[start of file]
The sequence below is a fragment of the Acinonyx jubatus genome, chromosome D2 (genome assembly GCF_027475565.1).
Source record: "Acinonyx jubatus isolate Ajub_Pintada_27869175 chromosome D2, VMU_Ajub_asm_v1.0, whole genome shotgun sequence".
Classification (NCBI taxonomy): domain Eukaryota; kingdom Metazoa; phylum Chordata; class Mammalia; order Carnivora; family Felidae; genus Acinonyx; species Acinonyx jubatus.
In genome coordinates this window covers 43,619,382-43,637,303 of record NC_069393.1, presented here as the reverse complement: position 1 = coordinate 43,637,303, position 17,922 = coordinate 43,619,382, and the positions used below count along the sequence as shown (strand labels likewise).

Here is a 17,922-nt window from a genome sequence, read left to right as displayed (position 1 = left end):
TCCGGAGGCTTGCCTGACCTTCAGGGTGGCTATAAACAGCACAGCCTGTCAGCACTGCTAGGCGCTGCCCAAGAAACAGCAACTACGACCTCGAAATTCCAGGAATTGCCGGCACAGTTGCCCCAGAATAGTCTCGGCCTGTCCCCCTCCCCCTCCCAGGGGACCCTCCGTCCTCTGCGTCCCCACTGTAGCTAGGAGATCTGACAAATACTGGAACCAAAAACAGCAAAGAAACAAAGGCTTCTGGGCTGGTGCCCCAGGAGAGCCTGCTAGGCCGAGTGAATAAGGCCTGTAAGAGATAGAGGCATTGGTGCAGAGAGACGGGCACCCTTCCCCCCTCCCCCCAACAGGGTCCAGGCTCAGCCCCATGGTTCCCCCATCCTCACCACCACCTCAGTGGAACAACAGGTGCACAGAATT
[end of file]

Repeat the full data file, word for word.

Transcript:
The sequence below is a fragment of the Acinonyx jubatus genome, chromosome D2 (genome assembly GCF_027475565.1).
Source record: "Acinonyx jubatus isolate Ajub_Pintada_27869175 chromosome D2, VMU_Ajub_asm_v1.0, whole genome shotgun sequence".
Classification (NCBI taxonomy): domain Eukaryota; kingdom Metazoa; phylum Chordata; class Mammalia; order Carnivora; family Felidae; genus Acinonyx; species Acinonyx jubatus.
In genome coordinates this window covers 43,619,382-43,637,303 of record NC_069393.1, presented here as the reverse complement: position 1 = coordinate 43,637,303, position 17,922 = coordinate 43,619,382, and the positions used below count along the sequence as shown (strand labels likewise).

Here is a 17,922-nt window from a genome sequence, read left to right as displayed (position 1 = left end):
TCCGGAGGCTTGCCTGACCTTCAGGGTGGCTATAAACAGCACAGCCTGTCAGCACTGCTAGGCGCTGCCCAAGAAACAGCAACTACGACCTCGAAATTCCAGGAATTGCCGGCACAGTTGCCCCAGAATAGTCTCGGCCTGTCCCCCTCCCCCTCCCAGGGGACCCTCCGTCCTCTGCGTCCCCACTGTAGCTAGGAGATCTGACAAATACTGGAACCAAAAACAGCAAAGAAACAAAGGCTTCTGGGCTGGTGCCCCAGGAGAGCCTGCTAGGCCGAGTGAATAAGGCCTGTAAGAGATAGAGGCATTGGTGCAGAGAGACGGGCACCCTTCCCCCCTCCCCCCAACAGGGTCCAGGCTCAGCCCCATGGTTCCCCCATCCTCACCACCACCTCAGTGGAACAACAGGTGCACAGAATT